Genre: Urban Fantasy, Adult, Paranormal
Series: The Arcadia Project #1
Release Date: March 1, 2016
It’s funny how sometimes, if I put off writing the review for 2-3 days, I then have to sit and think about what I wanted to write in the review, for 20 minutes. But with this one, it’s been 10 days and I still remember all I planned to mention.
Maybe it’s because this is such a different and interesting book. It features Millie, a former movie director who, in a suicide attempt from the 7th floor of a building, lost half of both her legs. She was then diagnosed with borderline personality disorder, and spent half a year in rehabilitation facility. Then she was approached by a strange woman who offered her a job that involved hollywood, her first job being to tracking down a missing movie star who also happens to be a nobleman of the Seelie Court.
A very strange twist in what seemed like a normal story, right? And that’s the way that the book is told. The world is surprisingly normal, with some supernatural elements that are explained in a way that would even make sense to someone whose never read a fantasy before. I loved the way the fae were incorporated into the story instead of them being the story.
The protagonist was one of the most interesting characters I’ve ever read about. She’s a complete mess thanks to the consequences of her suicide attempt and her BPD, but she knows she’s a mess. And her self-awareness makes for some brilliant narrative. Seriously, this book is so freaking quotable. There are so many lines I’ve got marked. A couple of examples:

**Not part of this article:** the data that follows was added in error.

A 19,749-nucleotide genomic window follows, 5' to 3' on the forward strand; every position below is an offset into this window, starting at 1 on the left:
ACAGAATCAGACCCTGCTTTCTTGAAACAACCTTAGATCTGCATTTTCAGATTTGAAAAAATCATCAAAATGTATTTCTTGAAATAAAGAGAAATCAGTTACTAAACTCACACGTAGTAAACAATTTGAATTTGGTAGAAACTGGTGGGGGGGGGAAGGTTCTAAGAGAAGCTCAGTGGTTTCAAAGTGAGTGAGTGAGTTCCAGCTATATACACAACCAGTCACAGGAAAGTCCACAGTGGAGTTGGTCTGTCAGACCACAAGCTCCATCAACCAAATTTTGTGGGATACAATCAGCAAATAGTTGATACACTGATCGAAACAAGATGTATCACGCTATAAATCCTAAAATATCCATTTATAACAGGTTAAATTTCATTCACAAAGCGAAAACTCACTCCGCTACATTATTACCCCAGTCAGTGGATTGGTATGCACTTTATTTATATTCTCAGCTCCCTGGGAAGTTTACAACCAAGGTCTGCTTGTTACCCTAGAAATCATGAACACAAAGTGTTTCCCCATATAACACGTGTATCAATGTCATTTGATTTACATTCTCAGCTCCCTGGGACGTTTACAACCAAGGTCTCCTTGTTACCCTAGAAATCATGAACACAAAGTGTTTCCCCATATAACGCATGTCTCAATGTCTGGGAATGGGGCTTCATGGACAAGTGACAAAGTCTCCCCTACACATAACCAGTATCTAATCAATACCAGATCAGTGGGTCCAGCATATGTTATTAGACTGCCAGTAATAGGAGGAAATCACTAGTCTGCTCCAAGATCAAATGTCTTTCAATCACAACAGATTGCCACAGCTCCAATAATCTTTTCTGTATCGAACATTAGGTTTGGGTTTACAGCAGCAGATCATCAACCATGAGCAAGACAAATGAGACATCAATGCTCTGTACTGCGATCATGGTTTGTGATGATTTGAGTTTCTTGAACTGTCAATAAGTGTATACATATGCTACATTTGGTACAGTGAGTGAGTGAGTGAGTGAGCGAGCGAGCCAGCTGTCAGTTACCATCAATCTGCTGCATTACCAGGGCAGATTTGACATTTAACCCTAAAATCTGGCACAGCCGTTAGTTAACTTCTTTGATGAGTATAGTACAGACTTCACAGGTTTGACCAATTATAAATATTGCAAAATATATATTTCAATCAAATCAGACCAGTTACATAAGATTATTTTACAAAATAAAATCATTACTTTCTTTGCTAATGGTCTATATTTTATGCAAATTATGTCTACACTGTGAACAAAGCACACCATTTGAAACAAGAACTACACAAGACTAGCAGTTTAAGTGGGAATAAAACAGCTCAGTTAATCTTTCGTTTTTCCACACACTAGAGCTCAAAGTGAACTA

Next to its neighbours, the house looked like a cat lady at a PTA meeting.
Just because you don’t feel something, it doesn’t mean the other person is faking it. You know who thinks like that? Sociopaths.
Combine that with a really good plot and great side characters, and it makes absolutely zero sense that this book is completely and utterly uninteresting. Shocker, right? All those nice words and now I’m shitting on the book? I wish I wasn’t, I really do.
But the truth is, no matter how hard I tried, I could not get into it. I would check how far along I was, or how much of the book was left, constantly. And even if I did manage to build some sort of flow, the moment I put the book down, it would take nothing short of an internal pep talk to get me to pick it back up. I didn’t even care to see how it was going to end. How is it possible for such a promising read to be like this? I’ve been trying to figure it out for almost two weeks. Still don’t know for sure.
I did come up with one theory. It’s that the plot is so separate from the characters that you can’t seem to care about it. But that’s not right. There were personal connections formed. I guess it’s that I didn’t feel them because the book is more clinical than emotional. And lack of emotional connection to the characters can be a problem. That’s probably it, right? Maybe. Maybe not.
Overall, I know a lot of people who loved this novel and a few who felt similar to how I did. It could go either way, and I think it’s worth a chance to find out.